The younger drinker’s illusion of superhuman strength known as “beer muscles” acquires new meaning after decades of alcohol abuse, as cellular damage weakens muscle strength over time.

In a new study published Monday in The Journal of Cell Biology, researchers from Thomas Jefferson University say such muscle weakness has long been a common symptom of alcoholics and people with mitochondrial disease — and now they know why. As the body ages, cellular organelles called mitochondria self-repair damage by fusing with other mitochondria and exchanging contents.

Yet that mitochondrial repair process breaks down within the cells of someone who’s abused alcohol for years, says Gyorgy Hajnoczky, a pathologist who directs the hospital’s MitoCare Center.

Researchers had previously questioned whether mitochondria in skeletal muscle used fusion to repair themselves, given the density of those organelles packed tightly among fibers of muscle cell — something some saw as impossible. In the study, Hajnoczky and his colleagues demonstrated that mitofusin fusion proteins (Mfn1) were most important for the task in skeletal muscle tissue cells. To do so, they devised a system whereby they tagged the mitochondria of skeletal muscle in laboratory rats with two different colors, looking for signs of fusion. In rats whose mitochondria cells displayed the color red, the researchers programmed mitochondrial cells, through genetic engineering, to turn green when hit with a laser. Surprisingly, the mitochondria not only fused in those cells but ranged within the intracellular body much further than previously thought.

Researcher Veronica Eisner said in a press release they’d showed “for the first time that mitochondrial fusion occurs in muscle cells.”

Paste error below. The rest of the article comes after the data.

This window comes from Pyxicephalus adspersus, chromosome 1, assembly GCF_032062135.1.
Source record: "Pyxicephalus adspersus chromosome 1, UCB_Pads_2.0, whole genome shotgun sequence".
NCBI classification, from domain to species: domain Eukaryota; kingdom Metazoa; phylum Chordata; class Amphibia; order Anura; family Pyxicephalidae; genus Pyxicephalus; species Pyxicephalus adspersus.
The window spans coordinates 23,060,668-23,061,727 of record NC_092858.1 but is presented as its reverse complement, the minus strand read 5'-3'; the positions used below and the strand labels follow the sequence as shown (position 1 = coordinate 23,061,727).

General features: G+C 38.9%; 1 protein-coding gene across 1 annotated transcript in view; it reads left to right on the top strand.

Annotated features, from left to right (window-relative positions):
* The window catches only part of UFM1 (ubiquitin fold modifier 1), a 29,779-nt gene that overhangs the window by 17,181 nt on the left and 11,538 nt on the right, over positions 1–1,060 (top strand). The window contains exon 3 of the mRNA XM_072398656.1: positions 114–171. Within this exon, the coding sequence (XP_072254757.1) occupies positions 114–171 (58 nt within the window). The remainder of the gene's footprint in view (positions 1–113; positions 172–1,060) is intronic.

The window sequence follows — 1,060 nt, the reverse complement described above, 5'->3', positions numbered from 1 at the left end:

After IDing these Mfn1 proteins, the researchers found that levels fell by as much as half when tested on laboratory rats simulating the adult alcoholic. And as suspected, muscle strength dropped with attendant losses of the protein used in fusion, the researchers said.

"That alcohol can have a specific effect on this one gene involved in mitochondrial fusion suggests that other environmental factors may also specifically alter mitochondrial fusion and repair," Hajnoczky said. "The work provides more evidence to support the concept that fission and fusion — or mitochondrial dynamics — may be responsible for more than just a subset of mitochondrial diseases we know of."

Researchers first suspected mitochondrial fusion as the problem when investigating Autosomal Dominant Optical Atropy disease and a specific type of Charcot-Marie-Tooth disease, both of which are mitochondrial diseases.

In the meantime, researchers may soon begin researching a possible drug therapy for muscle strength lost to alcoholism and various mitochondrial diseases.

 

Source: Eisner V, Lenaers G, Hajnoczky G. Mitochondrial fusion is frequent in skeletal muscle and supports excitation–contraction coupling. Cell Biology. 2014.